As a child I had some odd interests and reading habits. I was given a book token and bought a book about geology – I would have been about eight or nine, I guess. It actually wasn’t very interesting for a child that old, there were photos but all in black and white, and since we lived in Cambridgeshire there wasn’t anything obviously of interest to me, our garden soil was a greyish brown, the fens were black, the local low-lying hills the Gog Magogs were chalky…
My next brush with what’s beneath our feet was when I began teaching at an inner-city secondary school in Manchester. The heads of the geography, history and English departments had devised an integrated humanities scheme which all fists and second year students followed – these were young people aged eleven to thirteen in what is ow called Year 7 and year 8. The students learned (and so did I) all about the formation of the earth and the different sorts of rocks which made up our world..
I learnt the basics of geology, and I hope my students did too… but the next time I had any real dealings with rocks and formations and strata etc, was when we first visited Ireland and stayed for a few weeks each year a couple of miles from the Giant’s Causeway. It was exciting to think of the formation of those mighty basalt columns, and to go further along the coast and see Scotland only ten or so miles away, and the islands famous for whisky production as well as geology!
Going to Iceland five years ago made me feel quite an expert when I saw and recognised basalt columns again. The geology of Iceland is fascinating, I guess because it is so evident… unlike the geology of Cambridge when I was a child! I visited Iceland again three years, and on this trip i was greatly excited to visit Þingvellir (Thingvellir) which is the rift valley which marks the crest of the Mid-Atlantic Ridge – it’s the boundary between the North American tectonic plate and the Eurasian tectonic plate!! I’m not sure anyone else on the tour was as excited as me – and my day was made perfect by ravens circling above!
Now I am learning more about geology, as a friend (and co-editor of my other blog The Moving Dragon Writes – https://somersetwriters.wordpress.com/about/ is a keen geologist; because it is someone actually telling me about it and actually explaining, I actually grasp it much better, and when he writes for the blog on geological topics I found them fascinating!
He has lent me a map published by the British Geological Survey of our area showing (I think) ‘solid and drift’. It’s really interesting, but I have been slightly diverted by the ‘index and explanation of geological symbols and colours’ – I love names and unusual words, and it’s an absolute gold mine (well, obviously not literally!!) of onomatopoeic and euphonic vocabulary – and strange names of rocks and features.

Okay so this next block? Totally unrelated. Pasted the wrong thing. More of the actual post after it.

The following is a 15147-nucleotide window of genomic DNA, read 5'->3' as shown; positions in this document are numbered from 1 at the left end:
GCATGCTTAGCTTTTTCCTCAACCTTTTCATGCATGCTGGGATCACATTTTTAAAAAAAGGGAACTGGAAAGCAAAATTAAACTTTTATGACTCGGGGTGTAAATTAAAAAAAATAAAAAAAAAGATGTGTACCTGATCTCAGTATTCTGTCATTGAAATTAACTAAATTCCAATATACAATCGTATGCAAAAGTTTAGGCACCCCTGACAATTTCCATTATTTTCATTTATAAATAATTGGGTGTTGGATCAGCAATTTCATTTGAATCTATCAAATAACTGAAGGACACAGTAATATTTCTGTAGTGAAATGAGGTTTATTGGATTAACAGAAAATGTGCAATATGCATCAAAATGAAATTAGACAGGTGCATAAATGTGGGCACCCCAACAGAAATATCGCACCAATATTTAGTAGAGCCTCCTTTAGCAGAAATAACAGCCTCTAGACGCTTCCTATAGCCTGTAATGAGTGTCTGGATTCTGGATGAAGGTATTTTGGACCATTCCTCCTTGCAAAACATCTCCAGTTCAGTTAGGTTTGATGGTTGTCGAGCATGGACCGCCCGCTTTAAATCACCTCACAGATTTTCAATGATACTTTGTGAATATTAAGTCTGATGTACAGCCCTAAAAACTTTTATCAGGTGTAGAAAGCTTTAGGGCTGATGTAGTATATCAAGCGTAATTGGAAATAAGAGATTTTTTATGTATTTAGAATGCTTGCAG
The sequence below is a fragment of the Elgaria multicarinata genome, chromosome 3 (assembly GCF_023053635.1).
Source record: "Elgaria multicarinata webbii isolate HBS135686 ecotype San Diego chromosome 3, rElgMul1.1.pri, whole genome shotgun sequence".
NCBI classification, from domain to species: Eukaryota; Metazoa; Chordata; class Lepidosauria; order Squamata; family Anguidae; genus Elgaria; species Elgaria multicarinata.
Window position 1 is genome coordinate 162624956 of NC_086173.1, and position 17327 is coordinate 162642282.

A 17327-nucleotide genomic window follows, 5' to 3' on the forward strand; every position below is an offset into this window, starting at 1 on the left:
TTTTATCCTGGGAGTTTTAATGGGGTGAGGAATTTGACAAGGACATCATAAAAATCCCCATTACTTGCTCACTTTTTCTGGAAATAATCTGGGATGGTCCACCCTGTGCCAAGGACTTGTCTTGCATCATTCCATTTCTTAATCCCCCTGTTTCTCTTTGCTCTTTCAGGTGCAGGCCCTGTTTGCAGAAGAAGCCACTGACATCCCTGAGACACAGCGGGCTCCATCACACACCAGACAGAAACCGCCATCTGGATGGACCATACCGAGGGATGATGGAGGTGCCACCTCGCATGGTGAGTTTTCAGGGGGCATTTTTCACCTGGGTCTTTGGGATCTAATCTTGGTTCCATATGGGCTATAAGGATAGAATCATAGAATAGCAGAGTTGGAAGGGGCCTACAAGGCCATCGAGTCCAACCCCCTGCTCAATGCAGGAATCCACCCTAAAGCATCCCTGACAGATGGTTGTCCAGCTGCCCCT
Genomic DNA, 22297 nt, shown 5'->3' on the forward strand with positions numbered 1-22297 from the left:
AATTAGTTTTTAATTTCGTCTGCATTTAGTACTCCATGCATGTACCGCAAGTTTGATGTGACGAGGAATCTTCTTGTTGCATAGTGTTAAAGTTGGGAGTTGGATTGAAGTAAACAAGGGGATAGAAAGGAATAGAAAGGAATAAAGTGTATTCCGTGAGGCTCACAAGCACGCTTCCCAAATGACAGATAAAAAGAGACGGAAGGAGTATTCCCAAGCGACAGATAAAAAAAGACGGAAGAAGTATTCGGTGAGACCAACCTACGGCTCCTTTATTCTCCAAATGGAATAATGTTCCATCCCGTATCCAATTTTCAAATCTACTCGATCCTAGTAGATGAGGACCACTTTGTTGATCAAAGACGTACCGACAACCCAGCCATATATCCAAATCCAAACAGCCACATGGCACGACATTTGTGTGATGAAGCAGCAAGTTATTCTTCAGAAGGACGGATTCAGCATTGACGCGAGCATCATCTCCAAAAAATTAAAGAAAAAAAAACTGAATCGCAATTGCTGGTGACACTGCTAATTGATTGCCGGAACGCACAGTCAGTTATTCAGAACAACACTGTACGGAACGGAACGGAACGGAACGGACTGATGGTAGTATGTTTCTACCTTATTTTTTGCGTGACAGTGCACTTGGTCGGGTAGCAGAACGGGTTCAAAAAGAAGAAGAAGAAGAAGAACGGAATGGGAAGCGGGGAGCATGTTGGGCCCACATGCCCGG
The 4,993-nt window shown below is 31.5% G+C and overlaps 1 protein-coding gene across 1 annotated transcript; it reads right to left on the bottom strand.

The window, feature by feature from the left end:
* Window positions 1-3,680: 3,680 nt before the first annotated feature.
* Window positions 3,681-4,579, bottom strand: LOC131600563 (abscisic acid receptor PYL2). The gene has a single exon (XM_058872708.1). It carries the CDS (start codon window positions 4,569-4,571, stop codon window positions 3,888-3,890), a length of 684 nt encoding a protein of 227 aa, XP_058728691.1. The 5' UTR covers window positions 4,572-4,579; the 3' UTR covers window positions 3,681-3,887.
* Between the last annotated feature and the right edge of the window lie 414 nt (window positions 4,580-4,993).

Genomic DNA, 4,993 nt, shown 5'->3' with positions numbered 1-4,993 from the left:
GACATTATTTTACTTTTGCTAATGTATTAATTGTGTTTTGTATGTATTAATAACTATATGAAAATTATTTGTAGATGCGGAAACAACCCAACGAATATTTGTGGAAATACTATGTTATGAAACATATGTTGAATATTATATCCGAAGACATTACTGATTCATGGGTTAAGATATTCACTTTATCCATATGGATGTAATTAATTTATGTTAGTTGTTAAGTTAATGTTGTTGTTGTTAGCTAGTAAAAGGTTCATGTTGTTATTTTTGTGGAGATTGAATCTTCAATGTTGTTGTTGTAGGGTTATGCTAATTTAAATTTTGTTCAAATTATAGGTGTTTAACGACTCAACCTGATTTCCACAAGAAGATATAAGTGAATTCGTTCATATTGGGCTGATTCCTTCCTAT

Somehow the names of these things sound like characters –
- Blown Sand – OK, so that’s sand which has blown and drifted, but Blown Sand – sounds like a character who is a wastrel, a dissolute… following in the footsteps of his older brother or father, Older Blown Sand
- Estuarine Alluvium (spellcheck want to change that to Ernestine Alluvium, spinster of this parish who plays the church organ badly at christenings, weddings and funeral) – but isn’t Estuarine a lovely word? Lucky I didn’t think of it when we were thinking of names for our daughter!
- Burtle Beds… so many thoughts spring to mind!
- Inferior Oolite – how sad to be called inferior
- Rhaetic – that definitely has another meaning (in my imagination) “He gave a rhaetic cry and tumbled to his doom!”
- Tea Green Marl – obviously should be green marl tea which is served in the poshest cafés – if you are very lucky Keuper Marl, grown high on the terraces of a little known tea plantation in a secret Asian location might also be on the menu
- Dolomitic Conglomerate – a fleet of powerful warrior starships
- Black Rock Dolomite – one of the leaders of one of the Conglomerate starships
- Then there is the family of eighteenth century cave-dwellers, who preyed on unwary travellers and passers-by – the Oolites, old ‘Pappy’ Gully Oolite – he may look decrepid and harmless, but he’s the most dangerous and wily old man you may ever be unlucky enough to meet, his unpredictable son, known as Burry, Burrington Oolite, and the deceptively attractive daughter of Gully, Goblin – to give her her full name, Goblin Combe Oolite
- Hangman Grits – what the Oolite family subsist on when unwary travellers are in short supply
Here is some real not fanciful writing about geology from my friend and co-editor of our other blog, Richard Kefford:
… and there are more from Richard. here is a link to his published books: